Perspective is lost through our obsession with productivity, and from our connection to a flat screen. Our devices of choice include ipads, e-readers, and of course, the PC/Mac. When was the last time you put them away? Sarah Ban Breathnach encourages us not to use Sunday as a jumpstart on the upcoming week. Similarly, Dorie Clark explains that after taking a month long hiatus (unplugged) in India, she was able to craft her most prolific posting. If going cold turkey (even for a short time) is too frightening, consider making minor modifications in your daily routine that can have a huge impact.
- Delineate hours devoted to work and non-work. This is especially important if your job is at home – estimates are that telecommuters actually spend about twelve hours daily “working” because the office is ever present. Establish boundaries – work should only be performed (unless an emergency arises) on certain days, between certain hours, and in a designated area. If sleep is on your agenda, it’s not conducive to bring your laptop into the bedroom and check e-mail.
- Take it down a notch. I don’t think we were meant to constantly check our “inbox” – a prospect that was unthinkable (and even unfeasible) with regular mail delivery. Inefficiencies of this type simply waste time, divert our attention, and make us nervous. It’s impossible to relax if you’re constantly anticipating an e-mail catastrophe. Can you limit your checking to morning and evening? Can you turn off the computer/Blackberry/Smartphone one day/week? Small adjustments of this sort can amount to a dramatic impact on your life experience. Moreover, the “pressure” of having to stop work at a certain point would make you more efficient by force. It’s interesting to note that Chik-fila-A (which is closed one day per week) outsells its competitors that are open Sunday.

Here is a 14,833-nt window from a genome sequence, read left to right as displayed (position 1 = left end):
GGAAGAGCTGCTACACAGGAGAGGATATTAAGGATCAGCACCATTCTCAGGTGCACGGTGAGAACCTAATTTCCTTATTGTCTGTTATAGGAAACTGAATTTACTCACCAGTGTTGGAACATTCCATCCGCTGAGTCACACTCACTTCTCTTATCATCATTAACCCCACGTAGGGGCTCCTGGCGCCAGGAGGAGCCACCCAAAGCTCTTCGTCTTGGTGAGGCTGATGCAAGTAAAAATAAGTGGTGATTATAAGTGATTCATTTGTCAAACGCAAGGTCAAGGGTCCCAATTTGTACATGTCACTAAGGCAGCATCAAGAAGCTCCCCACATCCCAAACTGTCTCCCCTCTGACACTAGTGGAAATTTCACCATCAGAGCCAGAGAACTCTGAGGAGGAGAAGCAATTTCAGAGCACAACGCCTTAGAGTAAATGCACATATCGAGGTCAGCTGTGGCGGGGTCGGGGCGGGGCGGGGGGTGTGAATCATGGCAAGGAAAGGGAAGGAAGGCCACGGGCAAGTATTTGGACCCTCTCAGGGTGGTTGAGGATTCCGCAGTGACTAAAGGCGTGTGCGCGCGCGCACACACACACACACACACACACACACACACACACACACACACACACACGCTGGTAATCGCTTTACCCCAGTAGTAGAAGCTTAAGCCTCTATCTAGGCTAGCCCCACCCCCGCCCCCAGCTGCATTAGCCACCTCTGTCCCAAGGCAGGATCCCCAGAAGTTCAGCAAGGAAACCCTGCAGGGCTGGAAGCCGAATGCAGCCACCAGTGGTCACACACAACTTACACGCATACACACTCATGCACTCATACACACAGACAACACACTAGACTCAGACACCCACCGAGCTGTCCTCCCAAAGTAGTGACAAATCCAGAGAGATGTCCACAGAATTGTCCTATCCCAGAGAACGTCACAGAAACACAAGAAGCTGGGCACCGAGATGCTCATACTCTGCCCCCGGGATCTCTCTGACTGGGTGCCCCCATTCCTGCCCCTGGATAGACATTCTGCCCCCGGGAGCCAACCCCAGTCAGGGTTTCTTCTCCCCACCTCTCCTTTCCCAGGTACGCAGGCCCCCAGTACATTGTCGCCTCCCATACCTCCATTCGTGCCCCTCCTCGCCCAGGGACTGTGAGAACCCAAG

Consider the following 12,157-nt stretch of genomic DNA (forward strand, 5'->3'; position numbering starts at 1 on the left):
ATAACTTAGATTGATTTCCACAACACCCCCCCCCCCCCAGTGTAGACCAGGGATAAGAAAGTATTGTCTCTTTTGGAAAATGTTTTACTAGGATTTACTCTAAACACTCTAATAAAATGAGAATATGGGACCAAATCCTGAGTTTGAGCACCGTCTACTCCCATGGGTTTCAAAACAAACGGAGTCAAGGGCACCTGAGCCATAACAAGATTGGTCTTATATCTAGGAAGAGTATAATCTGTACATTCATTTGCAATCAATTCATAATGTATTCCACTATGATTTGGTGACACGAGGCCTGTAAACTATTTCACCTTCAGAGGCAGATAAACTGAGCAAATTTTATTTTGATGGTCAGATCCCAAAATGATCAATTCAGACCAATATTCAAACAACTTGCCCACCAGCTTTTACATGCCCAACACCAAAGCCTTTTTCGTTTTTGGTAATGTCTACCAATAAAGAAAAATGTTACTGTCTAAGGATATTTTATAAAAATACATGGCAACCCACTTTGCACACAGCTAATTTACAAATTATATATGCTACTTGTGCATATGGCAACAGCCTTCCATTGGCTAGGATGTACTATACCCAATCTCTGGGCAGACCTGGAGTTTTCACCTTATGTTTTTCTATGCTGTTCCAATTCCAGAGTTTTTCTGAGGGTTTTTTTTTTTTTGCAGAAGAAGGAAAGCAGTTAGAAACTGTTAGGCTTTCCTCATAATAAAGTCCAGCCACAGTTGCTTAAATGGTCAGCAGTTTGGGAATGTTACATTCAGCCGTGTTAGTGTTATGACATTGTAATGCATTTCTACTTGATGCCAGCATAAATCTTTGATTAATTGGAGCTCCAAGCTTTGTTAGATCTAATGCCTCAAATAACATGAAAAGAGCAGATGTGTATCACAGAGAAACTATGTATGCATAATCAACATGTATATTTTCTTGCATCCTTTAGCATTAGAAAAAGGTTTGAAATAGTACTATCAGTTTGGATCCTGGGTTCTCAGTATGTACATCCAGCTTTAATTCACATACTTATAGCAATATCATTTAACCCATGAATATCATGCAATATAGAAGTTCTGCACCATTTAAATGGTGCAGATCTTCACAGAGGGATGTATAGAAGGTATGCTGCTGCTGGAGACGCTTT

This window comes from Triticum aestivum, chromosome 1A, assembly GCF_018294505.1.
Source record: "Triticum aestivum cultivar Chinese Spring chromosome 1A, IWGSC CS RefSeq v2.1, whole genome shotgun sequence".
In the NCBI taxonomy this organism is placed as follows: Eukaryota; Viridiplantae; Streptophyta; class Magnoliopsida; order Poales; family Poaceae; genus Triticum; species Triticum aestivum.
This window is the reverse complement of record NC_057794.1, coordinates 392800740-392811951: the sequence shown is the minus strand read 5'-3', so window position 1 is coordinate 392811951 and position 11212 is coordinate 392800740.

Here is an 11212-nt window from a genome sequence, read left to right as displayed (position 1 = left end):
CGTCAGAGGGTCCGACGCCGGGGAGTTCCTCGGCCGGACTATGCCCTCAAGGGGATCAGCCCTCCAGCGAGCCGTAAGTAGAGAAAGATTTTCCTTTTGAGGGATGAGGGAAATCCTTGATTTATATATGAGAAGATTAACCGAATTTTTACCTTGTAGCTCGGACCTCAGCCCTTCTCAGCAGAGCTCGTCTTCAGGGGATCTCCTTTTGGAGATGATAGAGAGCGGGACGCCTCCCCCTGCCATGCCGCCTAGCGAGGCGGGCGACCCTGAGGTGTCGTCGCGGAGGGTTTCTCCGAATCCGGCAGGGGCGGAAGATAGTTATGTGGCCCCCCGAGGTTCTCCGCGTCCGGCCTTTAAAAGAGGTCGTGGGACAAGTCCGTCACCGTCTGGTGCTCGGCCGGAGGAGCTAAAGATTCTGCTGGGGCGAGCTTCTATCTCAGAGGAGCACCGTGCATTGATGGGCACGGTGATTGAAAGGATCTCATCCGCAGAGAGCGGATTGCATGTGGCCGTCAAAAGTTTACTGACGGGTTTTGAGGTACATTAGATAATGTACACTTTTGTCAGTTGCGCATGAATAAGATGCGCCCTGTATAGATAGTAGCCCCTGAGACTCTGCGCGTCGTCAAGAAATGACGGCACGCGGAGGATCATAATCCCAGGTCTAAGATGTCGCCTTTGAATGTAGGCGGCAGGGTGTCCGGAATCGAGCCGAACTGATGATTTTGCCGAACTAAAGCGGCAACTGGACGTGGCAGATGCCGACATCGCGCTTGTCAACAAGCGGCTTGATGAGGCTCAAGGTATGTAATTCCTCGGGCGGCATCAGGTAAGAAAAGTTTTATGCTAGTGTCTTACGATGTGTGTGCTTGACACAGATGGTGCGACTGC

- Limit the onslaught of noise you experience in the morning. Do you turn on the TV first thing (and is it the last thing you hear before bed)? Listening to a litany of bad news sets the tone for your day, and distracts you from engaging in more centering pursuits – e.g., yoga, reading, and meditation. Peter Walsh suggests keeping the TV off for one month. If the average person watches four hours/day, think about all the activities for which you currently “don’t have time.” Take the challenge and see if it doesn’t lessen your desire to watch the tube. As one of my friends (who’s a teetotaler in this area) explained, “There’s always something better to do.”
Seeing what’s important involves eliminating what’s not. Blinders are many times of our own making – they derive from our willingness to overload our senses with the unnecessary. Discipline in establishing and maintaining your priorities is thus the portal to a more pleasant life experience. Embroiled in what we consider our own life and death battle du jour, it’s difficult to see the forest for the trees.
Only when we take a break and step back do we see the folly of expending too much time on trivial pursuits, and the error of “all work and no play.” If we spend a lifetime in this fashion all is lost. As a wise friend once told me, “it goes by like a roll of toilet paper.” None of us guaranteed another day. Do you want to spend precious moments obsessing over minutiae, or participating more fully in all that life has to offer? The choice is yours. The flame of our self-imposed intensity can extinguish the very life force that’s able (if treated with care) to solve our problems.